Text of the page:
Another factor that affects the expression of CBF1, CBF2, and CBF3 is the circadian clock (1922). At warm temperature, the transcript levels for CBF1, CBF2, and CBF3 oscillate with a peak at about 8 h after dawn (zeitgeber time 8; ZT8) and a trough at about ZT20. Moreover, cold-induction of CBF1, CBF2, and CBF3 is “gated” by the clock (22); if plants are exposed to low temperature at ZT4, the increase in CBF1, CBF2, and CBF3 transcript levels is much greater than if plants are exposed to low temperature at ZT16. These results indicate that cold induction of CBF1, CBF2 and CBF3 involves the integration of low-temperature and clock-regulatory pathways.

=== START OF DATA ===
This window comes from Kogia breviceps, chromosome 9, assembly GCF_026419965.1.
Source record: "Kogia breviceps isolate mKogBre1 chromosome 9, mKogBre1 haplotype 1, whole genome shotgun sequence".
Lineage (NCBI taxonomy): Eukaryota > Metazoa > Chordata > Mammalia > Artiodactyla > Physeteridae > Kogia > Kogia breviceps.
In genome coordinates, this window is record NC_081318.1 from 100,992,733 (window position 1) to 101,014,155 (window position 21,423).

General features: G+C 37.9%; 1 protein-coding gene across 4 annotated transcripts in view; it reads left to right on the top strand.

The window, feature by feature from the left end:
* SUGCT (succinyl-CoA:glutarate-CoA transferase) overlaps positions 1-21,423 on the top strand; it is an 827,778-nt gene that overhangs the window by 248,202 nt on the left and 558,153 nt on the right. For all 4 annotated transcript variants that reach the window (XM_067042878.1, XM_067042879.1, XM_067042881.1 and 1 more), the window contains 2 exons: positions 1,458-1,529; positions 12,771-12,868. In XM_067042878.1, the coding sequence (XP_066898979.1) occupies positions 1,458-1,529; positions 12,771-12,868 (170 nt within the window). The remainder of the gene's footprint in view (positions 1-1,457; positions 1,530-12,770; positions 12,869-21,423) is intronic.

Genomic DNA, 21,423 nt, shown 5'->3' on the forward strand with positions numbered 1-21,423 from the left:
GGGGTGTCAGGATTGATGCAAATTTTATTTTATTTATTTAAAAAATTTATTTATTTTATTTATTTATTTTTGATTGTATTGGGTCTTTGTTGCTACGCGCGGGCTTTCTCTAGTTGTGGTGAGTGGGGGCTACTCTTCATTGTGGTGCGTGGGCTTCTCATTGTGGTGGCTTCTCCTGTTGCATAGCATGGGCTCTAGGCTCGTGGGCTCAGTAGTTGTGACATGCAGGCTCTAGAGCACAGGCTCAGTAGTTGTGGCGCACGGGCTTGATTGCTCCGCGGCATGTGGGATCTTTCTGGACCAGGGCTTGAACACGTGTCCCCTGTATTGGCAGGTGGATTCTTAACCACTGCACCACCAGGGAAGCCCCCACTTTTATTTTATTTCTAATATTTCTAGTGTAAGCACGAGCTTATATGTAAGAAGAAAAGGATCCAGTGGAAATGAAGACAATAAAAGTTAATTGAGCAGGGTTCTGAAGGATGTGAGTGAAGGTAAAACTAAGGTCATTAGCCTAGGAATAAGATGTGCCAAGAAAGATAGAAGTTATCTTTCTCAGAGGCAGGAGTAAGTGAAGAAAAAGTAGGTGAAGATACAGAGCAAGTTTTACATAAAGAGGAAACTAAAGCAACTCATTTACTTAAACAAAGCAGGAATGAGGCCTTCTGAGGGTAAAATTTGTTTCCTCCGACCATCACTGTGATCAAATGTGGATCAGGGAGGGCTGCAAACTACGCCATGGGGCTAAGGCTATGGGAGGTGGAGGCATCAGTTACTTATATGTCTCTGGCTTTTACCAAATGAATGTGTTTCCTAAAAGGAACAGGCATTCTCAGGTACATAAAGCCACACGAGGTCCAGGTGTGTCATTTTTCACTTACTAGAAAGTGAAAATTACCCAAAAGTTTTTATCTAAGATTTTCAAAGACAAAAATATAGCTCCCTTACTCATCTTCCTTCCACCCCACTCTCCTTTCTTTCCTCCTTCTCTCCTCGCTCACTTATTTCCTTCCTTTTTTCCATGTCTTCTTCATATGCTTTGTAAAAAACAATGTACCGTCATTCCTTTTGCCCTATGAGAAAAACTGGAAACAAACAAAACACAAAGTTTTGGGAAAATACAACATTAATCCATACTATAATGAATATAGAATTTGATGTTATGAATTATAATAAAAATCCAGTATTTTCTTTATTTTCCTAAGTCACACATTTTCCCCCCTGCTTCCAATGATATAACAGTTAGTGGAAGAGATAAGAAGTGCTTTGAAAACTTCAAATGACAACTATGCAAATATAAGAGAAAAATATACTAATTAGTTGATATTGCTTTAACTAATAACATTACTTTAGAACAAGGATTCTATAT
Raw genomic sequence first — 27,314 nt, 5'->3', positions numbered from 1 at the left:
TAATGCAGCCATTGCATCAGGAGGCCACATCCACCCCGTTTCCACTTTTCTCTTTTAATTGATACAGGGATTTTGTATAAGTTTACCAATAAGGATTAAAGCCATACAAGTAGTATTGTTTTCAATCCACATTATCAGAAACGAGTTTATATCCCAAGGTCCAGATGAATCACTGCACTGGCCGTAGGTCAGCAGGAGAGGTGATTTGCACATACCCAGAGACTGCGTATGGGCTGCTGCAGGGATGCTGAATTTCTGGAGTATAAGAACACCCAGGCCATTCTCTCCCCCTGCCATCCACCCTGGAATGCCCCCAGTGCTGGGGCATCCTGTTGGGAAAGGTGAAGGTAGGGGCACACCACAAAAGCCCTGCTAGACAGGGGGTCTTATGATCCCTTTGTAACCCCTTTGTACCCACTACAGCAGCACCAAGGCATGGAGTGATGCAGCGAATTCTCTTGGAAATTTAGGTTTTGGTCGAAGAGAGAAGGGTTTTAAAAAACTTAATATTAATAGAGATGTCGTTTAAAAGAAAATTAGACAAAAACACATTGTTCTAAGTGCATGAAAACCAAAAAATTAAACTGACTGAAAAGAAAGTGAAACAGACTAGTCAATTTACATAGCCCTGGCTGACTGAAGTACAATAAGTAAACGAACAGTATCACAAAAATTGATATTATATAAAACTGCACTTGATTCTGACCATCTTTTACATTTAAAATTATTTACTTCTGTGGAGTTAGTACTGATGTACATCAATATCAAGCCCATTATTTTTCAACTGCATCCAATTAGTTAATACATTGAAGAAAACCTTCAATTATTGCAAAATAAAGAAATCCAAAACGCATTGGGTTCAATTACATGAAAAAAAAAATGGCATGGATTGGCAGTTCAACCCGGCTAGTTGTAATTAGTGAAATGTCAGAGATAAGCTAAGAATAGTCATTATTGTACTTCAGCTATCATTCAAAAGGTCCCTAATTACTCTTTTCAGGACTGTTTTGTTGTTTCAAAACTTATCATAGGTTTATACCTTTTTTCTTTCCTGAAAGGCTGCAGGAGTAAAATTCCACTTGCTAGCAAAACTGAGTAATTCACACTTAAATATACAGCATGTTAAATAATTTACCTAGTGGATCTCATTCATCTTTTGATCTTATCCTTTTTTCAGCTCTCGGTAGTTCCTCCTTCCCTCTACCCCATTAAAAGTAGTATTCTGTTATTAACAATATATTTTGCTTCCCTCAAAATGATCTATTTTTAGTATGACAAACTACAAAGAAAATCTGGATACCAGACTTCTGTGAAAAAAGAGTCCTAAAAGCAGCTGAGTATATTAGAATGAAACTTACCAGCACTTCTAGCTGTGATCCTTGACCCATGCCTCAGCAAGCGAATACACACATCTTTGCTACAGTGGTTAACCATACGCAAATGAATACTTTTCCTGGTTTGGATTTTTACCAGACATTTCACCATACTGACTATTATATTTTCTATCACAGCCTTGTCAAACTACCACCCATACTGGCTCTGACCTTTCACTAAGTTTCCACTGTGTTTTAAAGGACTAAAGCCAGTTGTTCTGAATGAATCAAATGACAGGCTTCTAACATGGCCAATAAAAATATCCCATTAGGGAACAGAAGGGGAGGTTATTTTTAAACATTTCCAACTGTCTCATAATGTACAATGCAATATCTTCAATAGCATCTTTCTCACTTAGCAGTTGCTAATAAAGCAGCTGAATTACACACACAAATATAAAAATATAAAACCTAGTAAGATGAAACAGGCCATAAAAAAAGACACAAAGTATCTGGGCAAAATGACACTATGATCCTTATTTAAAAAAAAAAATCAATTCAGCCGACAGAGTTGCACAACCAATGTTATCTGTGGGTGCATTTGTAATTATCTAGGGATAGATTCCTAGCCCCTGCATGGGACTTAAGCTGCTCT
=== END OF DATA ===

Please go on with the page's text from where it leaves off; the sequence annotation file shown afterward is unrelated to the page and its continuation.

The circadian clock of Arabidopsis consists of multiple interlocking regulatory feedback loops (23, 24). Key components of the core feedback loop are CIRCADIAN CLOCK-ASSOCIATED 1 (CCA1) and LATE ELONGATED HYPOCOTYL (LHY), Myb transcription factors that have partially overlapping functions (2528), and TIMING OF CAB 1 (TOC1), a PSEUDO RESPONSE REGULATOR (PRR) protein (29). Expression of CCA1 and LHY peaks just after dawn, whereas the expression of TOC1 peaks in the early evening. CCA1 and LHY bind to the Evening Element (EE) (19) present in the promoter of TOC1 and repress its transcription (30). TOC1 is necessary for the induction of both CCA1 and LHY (28). TOC1 is known to inhibit the repression of CCA1 by the TCP transcription factor CCA1 HIKING EXPEDITION 1 (CHE1) (31), but the means by which LHY expression is activated by TOC1 remains unknown. CCA1 and LHY also regulate expression of PSEUDO RESPONSE REGULATORS 7 (PRR7) and 9 (PRR9) (32, 33), two components of the morning regulatory loop. CCA1 and LHY bind to the promoters of these two genes to induce their expression, and the PRR7 and PRR9 proteins then negatively regulate CCA1 and LHY (32, 33).